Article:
We live in a strange world. Six weeks ago, the country was under siege from record-breaking rainfalls and flooding destroying the homes and businesses of many communities. Today in London we have had brilliant sunshine and spring shrubs have burst into colour, yet the country – indeed the world – is grappling with one of the greatest challenges in living memory.
March is a month linked with madness, and we seem to have it in droves in all sorts of different ways. And then of course there is the ‘Mad March Hare’, a mythological creature apparently linked to the fact that hares see spring as a time for new adventures and for mating.
How appropriate therefore that Barry Flanagan’s characteristicly sprightly, athletic, energetic hares are bouncing about in Mayfair in his latest exhibition ‘Alchemy of the Theatre’ which, like galleries across London, is closed but now available on-line, although the artist
Flanagan (1941-2009) has been such a prominent figure of British sculpture that it is difficult to appreciate that he died 13 years ago, his work still feels so energetic, so fresh and so contemporary, though the artist Sophie Ryder continues with a theme about hares, but these taking on more human characteristics. No-one has quite replaced his unique theatrical style with hares leaping, dancing, boxing, relaxing and otherwise enjoying life. Here at ‘Alchemy of the Times’ at Waddington Custot there were also drawings, paintings and other works in other media, revealing the versatility of the artist and reminding us of what a talent we have lost.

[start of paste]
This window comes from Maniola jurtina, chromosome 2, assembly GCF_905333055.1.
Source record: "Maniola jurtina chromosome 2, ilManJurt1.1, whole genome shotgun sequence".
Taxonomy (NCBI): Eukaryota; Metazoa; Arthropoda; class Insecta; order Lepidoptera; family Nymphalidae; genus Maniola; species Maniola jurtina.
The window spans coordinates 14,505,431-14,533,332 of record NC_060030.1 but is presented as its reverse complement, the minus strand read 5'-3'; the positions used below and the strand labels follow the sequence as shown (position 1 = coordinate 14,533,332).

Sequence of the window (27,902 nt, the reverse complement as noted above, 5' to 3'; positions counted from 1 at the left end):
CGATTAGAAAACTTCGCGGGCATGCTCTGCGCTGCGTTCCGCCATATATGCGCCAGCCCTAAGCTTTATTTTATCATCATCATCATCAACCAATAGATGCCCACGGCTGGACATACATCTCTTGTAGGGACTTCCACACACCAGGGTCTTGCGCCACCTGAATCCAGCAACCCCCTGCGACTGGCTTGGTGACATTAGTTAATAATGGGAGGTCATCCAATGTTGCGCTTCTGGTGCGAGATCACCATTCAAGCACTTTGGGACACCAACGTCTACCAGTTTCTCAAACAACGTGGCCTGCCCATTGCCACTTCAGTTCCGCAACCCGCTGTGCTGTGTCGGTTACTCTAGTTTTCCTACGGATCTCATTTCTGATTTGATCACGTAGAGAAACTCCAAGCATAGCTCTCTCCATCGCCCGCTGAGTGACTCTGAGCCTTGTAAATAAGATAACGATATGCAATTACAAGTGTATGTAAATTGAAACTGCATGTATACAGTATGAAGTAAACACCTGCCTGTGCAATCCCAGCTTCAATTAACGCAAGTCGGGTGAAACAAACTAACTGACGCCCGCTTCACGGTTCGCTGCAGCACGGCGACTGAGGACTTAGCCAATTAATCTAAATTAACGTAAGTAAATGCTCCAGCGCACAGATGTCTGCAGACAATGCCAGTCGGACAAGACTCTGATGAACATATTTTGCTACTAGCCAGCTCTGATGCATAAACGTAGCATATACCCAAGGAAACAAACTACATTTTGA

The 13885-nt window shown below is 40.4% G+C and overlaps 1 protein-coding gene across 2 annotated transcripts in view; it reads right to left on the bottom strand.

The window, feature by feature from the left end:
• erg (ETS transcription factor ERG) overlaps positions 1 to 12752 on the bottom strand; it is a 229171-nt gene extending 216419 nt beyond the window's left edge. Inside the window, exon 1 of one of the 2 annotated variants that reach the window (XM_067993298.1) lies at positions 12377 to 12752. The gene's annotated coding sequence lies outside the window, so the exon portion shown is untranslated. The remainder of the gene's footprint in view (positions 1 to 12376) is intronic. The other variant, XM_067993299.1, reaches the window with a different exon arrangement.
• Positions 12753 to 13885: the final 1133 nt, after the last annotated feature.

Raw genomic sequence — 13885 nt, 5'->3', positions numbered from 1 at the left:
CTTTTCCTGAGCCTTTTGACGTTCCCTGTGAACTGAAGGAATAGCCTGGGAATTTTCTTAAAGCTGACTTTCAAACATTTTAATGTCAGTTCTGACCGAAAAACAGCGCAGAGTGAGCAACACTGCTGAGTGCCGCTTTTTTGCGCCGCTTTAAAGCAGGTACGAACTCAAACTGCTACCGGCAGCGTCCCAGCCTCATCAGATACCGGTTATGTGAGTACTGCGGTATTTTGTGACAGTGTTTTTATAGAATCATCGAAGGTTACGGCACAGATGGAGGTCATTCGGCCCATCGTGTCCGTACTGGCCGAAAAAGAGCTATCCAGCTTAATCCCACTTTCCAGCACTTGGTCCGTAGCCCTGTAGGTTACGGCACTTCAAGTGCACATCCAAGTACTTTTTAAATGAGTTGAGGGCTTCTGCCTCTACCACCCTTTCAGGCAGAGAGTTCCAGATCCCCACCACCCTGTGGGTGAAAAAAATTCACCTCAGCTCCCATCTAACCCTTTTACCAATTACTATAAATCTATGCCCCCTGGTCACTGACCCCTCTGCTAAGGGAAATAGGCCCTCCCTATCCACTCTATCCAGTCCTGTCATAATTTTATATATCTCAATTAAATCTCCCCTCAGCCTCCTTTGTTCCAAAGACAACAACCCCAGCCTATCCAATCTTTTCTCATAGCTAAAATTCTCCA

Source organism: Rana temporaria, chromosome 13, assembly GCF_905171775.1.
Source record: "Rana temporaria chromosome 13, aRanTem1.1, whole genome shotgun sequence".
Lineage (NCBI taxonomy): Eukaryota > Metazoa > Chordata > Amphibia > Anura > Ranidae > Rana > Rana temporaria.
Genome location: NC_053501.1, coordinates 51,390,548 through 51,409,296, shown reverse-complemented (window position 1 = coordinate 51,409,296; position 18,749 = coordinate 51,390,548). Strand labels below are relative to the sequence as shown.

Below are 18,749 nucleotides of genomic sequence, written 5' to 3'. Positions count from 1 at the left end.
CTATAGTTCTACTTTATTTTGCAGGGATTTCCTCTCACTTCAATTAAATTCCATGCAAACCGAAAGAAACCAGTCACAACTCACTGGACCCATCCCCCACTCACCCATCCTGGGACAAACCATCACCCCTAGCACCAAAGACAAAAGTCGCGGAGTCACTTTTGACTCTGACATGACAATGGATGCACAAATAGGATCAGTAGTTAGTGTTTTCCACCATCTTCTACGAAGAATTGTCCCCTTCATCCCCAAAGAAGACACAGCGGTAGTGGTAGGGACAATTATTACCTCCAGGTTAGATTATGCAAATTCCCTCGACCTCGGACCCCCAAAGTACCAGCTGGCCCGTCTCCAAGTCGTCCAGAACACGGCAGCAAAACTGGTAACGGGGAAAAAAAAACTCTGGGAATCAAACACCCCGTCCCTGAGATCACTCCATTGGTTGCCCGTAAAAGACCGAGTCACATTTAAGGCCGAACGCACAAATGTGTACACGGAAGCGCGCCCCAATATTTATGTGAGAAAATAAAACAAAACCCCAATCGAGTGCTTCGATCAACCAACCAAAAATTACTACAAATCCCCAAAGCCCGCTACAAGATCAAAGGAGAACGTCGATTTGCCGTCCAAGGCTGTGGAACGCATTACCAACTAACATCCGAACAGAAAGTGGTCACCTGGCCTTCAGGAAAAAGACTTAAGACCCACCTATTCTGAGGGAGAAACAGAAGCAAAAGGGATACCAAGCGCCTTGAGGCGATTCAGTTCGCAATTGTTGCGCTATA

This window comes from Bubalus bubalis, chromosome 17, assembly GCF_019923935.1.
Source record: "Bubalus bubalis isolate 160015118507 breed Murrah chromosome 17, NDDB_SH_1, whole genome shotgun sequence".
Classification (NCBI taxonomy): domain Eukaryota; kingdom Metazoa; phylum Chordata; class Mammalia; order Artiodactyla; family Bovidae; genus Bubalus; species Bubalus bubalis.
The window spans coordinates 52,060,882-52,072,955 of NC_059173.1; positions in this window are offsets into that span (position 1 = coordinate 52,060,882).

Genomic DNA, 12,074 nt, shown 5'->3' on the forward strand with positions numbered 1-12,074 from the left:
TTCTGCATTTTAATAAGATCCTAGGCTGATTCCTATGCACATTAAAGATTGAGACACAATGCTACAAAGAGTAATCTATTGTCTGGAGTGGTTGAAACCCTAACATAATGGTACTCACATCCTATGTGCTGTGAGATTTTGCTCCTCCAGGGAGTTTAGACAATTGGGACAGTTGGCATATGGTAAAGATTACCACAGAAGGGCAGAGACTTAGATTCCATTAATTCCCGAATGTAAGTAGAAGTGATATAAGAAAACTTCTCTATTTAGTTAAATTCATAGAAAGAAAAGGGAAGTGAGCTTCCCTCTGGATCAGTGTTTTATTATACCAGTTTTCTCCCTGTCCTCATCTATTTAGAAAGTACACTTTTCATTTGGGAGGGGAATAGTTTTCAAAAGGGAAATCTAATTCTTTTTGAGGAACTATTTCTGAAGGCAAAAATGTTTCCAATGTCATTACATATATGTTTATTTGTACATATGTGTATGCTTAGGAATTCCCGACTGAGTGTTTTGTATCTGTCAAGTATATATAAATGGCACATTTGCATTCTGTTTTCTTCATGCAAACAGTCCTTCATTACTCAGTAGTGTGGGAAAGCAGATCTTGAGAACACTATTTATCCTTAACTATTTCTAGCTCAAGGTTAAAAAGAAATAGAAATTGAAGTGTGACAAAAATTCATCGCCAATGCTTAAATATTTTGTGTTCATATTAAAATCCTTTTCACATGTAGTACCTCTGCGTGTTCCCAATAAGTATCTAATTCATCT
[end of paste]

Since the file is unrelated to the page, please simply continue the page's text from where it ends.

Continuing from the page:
The exhibition is accompanied by a booklet with an essay written by Jonathan Watkins, Director of Birmingham’s IKON Gallery which reflects on Flanagan’s love of the cello which he learnt to play while he was studying sculpture at St Martin’s School of Art in the 1960′s, and can be seen in one of sculptures here, plus also the theatricality of creating his bronzes.
Waddington Custot, like other galleries, is closed during the current health crisis and is using technology for example the on-line digital viewing room at Art Basel Hong Kong this week.